Six SA specials worth celebrating this Heritage Day

Thomas Falkiner takes a look at six cars as unique to Mzansi as biltong, Chappies and koeksisters

23 September 2019 - 14:19
The legendary BMW 333i.
The legendary BMW 333i.
Image: Supplied

BMW 333i:

The original BMW M3 was nothing short of the dog’s bollocks when it was unveiled in 1985. Even today it’s celebrated as one of the finest performance cars ever made. Unfortunately, BMW didn’t launch it in many markets, SA being one of them.

No matter. With some help from Alpina Germany, BMW SA built us a pretty good substitute with the 333i. Equipped with a 145kW 3.2-litre six-cylinder engine, it could nail 100km/h in 7.2 seconds and run up to 231km/h. Impressive numbers for the era. ABS brakes were optional, as was air conditioning.

And if you chose the latter, then the power steering would have to fall away due to space constraints under the bonnet. With only 204 being sold to the public, the 333i remains a rare and sought-after beast.

Alfa Romeo GTV6 3.0:

The brainchild of SA motorsport commentator (and then Alfa PR manager) Roger McCleerey and ‘80s tuner extraordinaire Sampie Bosman, the GTV6 3.0 was created to keep the Milanese marque competitive in local circuit racing.

Beneath its bespoke fibreglass bonnet lurked a special three-litre V6 engine built from parts sourced both locally, as well as from Alfa’s now defunct competition division, Autodelta. Eventually tuned to deliver 145kW, it proved more than a match for its BMW rivals and soon racked up the wins at tracks like Kyalami in Johannesburg and Killarney in Cape Town.

Apparently, about 220 were built, so, like the 333i, it is about as common as an uncorrupt government official.

The Opel Kadett 200ts was fast enough to find favour with the SAPS.
The Opel Kadett 200ts was fast enough to find favour with the SAPS.
Image: astra-gsi.eu

Opel Kadett 200ts:

During my teen years, the 200ts was a thing of legend: a seldom-seen unicorn with the power to crush any Golf GTI fool enough to challenge it to a drag race. Hell, up here in Johannesburg it could even beat a BMW M3 into kerbside submission.

Which is probably why the highway patrol unit then favoured them as their whip of choice. Though pretty much identical in appearance to its lesser 200is sibling, the sleeper-status 200ts rocked a turbocharged motor that churned out an impressive-for-the-day 151kW.

Other mods included a limited-slip differential and a six-speed Getrag transmission. They speculate that 500 were made, but thanks to its unruly handling characteristics and foolhardy owners I’d guess half this amount survive to this day.

Ford Sierra XR8:

Looking at it today, the XR8 was one part zef, one part American muscle car. A homologation special fashioned solely for the use in local Group One racing during the mid-1980s, this limited-run (just 250 were built) Ford came bolted to a five-litre V8 engine sourced from the third-generation Mustang.

So what it lacked in top-end power it more than made up for in lowdown torque — a mighty 330Nm ensured this was the fastest Sierra ever produced. A beefier brake package was added to the mix, plus a host of chassis and suspension tweaks for sharper handling.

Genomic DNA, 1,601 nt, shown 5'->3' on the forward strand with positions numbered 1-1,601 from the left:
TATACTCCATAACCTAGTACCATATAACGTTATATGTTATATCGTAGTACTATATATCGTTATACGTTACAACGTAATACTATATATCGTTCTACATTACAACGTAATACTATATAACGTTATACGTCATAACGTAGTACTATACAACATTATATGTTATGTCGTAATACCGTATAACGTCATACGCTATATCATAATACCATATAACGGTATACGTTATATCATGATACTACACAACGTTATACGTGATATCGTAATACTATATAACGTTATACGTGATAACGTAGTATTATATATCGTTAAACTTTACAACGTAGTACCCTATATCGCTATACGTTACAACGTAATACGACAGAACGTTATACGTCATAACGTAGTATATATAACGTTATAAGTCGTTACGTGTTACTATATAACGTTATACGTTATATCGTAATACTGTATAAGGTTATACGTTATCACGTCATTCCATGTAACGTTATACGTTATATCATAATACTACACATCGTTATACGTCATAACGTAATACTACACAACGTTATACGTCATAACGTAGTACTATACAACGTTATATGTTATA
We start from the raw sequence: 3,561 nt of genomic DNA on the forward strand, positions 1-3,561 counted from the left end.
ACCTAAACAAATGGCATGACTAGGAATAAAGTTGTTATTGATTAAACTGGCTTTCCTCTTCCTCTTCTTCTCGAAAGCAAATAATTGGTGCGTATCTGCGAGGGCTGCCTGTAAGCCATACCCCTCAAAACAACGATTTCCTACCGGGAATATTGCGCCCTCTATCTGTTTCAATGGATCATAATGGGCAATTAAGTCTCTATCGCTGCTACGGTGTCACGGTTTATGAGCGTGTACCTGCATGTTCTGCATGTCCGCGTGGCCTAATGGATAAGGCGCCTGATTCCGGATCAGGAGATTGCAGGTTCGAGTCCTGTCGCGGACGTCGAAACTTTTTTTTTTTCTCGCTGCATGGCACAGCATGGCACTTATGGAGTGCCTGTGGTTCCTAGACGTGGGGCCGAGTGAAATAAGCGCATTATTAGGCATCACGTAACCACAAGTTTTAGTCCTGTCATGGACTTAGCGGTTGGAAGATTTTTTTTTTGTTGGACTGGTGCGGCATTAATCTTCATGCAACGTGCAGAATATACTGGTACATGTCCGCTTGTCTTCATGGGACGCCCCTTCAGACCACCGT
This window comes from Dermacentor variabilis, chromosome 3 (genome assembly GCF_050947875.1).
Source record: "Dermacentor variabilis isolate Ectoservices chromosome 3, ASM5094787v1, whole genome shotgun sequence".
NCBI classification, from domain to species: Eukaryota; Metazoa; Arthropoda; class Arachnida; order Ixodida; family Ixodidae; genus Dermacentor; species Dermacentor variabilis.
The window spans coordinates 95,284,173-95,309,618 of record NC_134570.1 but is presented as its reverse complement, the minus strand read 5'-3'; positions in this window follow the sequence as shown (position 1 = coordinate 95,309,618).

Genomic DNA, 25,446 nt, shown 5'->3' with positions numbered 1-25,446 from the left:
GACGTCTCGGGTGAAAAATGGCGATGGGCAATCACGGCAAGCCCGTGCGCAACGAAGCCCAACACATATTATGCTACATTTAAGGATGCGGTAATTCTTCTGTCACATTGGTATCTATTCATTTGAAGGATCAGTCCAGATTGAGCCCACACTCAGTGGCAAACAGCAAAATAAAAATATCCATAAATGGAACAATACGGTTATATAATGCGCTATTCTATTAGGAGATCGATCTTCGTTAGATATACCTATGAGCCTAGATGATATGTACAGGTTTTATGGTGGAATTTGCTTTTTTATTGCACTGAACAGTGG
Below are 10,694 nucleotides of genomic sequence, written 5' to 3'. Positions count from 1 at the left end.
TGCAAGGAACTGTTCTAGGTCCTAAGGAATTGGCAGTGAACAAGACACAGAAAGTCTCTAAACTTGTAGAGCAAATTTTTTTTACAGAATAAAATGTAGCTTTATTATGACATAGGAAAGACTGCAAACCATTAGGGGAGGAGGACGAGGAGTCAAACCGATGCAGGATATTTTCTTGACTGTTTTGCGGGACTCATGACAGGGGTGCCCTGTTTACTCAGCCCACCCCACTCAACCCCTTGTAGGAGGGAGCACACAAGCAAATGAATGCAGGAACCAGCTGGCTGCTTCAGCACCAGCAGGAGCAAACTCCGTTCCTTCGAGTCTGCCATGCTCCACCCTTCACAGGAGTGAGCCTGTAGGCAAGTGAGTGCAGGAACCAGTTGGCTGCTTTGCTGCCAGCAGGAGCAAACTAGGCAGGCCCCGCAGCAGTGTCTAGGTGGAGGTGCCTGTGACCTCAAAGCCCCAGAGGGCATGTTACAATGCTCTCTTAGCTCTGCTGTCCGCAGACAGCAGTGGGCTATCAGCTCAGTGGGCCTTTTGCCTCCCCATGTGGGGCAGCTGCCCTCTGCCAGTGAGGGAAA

Those into racing back then will remember drivers Serge Damseaux and John Gibb threading them sideways through Barbeque Bend at the old Kyalami.

The CTi was a 1.8-litre fuel-injected performance version of the original Citi Golf.
The CTi was a 1.8-litre fuel-injected performance version of the original Citi Golf.
Image: Supplied

Volkswagen Citi CTi:

Reincarnation happened in 1990 when Volkswagen SA launched a saucier version of their popular Citi Golf. Basically a slightly more modern remake of the original Mk1 GTI that single-handedly invented the hot-hatch segment in 1976, the CTi had an 82kW 1.8-litre fuel-injected engine that provided sprightly performance.

In fact, there was little between it and the significantly more expensive Golf Mk2 GTi that was on sale at the same time. Unfortunately this — and their sporty bodykit — made the CTi tasty bait for crash-prone Boy Racers and car thieves alike. Finding a clean one these days is tough and if you do, they are jealously guarded by their loving owners.

A 2009 Daihatsu Materia Turbo.
A 2009 Daihatsu Materia Turbo.
Image: Supplied

Daihatsu Materia Turbo:

One of last cars infused with a uniquely SA flavour was this box-shaped Daihatsu hatch. In standard form the Materia was always a practical city schlepper that could carry kids, pets and groceries in equally generous measure.

However, its retro-modernist hot rod architecture soon tickled the imaginations of those in charge. So in 2009, out of an unlikely collaboration between Daihatsu SA and Steve’s Auto Clinic, the short-lived Materia Turbo was born to the rainbow nation with an under-bonnet blow-off valve that whooshed with all the fervour of a WRC car.

While the intercooler was fed a supply of cold air via a subtle bonnet scoop, low-profile 17-inch tyres were bolted to a body lowered 30mm by Eibach springs. With 110kW on tap and a 0-100km/h time of 8.9 seconds, this was a proper Q-car that could stick with a Golf V GTI through the first three gears. Just 50 were built, one of which resides in my garage — a testament to how fun this wacky creation is to drive.  


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